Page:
Debra Kayn has taken readers inside the bestselling Bantorus and Moroad Motorcycle Clubs and shown you their purpose. It's now time to view the clubs from the outside, through the all-consuming romance of Caiden Hall and Jolene Shayne…
There is only one woman for Caiden Hall. One woman who promised him a future.
That promise ended when he wound up in prison for murder after an illegal boxing event at Bantorus clubhouse. Upon his early release—thanks to the president of Ronacks Motorcycle Club, Caiden arrived back in Federal, Idaho, expecting Jolene to be waiting for him, and found he had nothing left of his former life.
Jolene Shayne walks into the gas station after moving back to Federal and comes face to face with the one man who changed her life twenty years ago. She recognizes Caiden instantly.
Unprepared to find Caiden living in Federal, she struggles to understand the anger and hatred directed at her.
Until she realizes she's living the life that she and Caiden had planned together…alone.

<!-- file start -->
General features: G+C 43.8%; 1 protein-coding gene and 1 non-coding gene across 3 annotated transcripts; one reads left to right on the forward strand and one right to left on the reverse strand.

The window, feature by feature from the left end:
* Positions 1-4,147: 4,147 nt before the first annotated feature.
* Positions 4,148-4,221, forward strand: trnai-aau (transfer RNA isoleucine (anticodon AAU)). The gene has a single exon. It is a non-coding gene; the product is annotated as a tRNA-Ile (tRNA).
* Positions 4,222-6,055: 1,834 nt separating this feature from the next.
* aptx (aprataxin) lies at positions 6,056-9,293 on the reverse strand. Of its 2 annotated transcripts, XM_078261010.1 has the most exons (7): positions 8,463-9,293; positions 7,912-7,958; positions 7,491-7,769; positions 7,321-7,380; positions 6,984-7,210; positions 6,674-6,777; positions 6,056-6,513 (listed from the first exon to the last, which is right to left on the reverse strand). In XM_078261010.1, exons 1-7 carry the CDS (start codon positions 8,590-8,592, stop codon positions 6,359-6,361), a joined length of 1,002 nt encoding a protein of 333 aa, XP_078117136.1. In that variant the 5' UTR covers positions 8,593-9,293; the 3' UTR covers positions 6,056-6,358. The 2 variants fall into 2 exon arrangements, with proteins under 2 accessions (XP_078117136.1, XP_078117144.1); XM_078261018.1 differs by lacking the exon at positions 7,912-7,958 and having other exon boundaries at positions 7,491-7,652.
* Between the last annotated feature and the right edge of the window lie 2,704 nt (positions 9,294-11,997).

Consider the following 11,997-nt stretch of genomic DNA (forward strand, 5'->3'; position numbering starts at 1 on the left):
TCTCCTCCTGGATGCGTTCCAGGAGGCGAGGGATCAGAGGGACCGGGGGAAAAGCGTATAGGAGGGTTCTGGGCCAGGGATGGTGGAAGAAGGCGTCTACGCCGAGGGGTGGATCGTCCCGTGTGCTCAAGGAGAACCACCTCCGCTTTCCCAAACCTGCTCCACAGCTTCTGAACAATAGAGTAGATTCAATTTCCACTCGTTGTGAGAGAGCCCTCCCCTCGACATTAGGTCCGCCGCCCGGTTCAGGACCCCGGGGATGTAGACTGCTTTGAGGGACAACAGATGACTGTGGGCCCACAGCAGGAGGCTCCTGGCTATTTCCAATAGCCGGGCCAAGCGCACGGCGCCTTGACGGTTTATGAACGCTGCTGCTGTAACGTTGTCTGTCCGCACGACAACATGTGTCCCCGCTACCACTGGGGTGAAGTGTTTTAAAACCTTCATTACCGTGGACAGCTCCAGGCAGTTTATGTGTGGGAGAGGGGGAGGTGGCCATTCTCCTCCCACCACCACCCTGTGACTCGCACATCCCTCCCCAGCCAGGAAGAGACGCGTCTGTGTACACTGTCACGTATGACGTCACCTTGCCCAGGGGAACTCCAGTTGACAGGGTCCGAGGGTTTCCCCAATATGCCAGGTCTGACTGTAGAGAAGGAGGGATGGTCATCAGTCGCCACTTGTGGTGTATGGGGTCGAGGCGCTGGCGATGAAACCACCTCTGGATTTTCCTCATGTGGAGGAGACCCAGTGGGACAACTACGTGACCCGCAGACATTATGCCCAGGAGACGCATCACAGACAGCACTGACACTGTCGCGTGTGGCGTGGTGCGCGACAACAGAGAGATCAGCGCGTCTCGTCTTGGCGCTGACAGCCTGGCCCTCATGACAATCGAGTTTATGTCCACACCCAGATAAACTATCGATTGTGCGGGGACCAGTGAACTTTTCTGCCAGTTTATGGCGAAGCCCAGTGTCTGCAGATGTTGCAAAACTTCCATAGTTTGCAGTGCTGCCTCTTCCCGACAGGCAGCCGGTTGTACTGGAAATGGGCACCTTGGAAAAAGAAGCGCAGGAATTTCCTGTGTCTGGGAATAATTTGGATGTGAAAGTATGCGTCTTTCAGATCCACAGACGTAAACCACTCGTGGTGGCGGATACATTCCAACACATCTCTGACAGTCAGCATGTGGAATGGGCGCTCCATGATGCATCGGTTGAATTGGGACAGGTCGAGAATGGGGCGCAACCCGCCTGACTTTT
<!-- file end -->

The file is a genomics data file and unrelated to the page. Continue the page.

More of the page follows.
Ten o'clock at night and every light in Caiden's house was on. He sat on his bed with his back against the wall, his legs straight, his ankles crossed. Jolene's journal laid on his thigh and the beer he'd opened and hadn't drunk yet leaned against the side of his leg.
He placed his hand on the blue journal with a sunflower in the bottom right corner. The leather strap holding the pages closed was knotted several times as if warning him that what was inside could not be contained once freed.
A part of him wanted to burn the book.
He'd felt the tug from her hand as she handed it over to him as if she'd changed her mind. That given a choice, she'd take the journal back and hide it forever. Though it was her strength, her need to share with him, that made the decision for her to let go.
He couldn't imagine what was held within the pages that could change anything. The facts wouldn't change. She'd left him, never holding on to her promise to stay with him. And, he'd kept loving her.
Needing fortification to break open the past and relive everything again, he drank deep from the bottle of beer. He worked the leather strips apart. She'd tied it four times and age had worn into the leather. Whenever she had finished whatever she needed to write down, she'd sealed the journal and never again opened the book.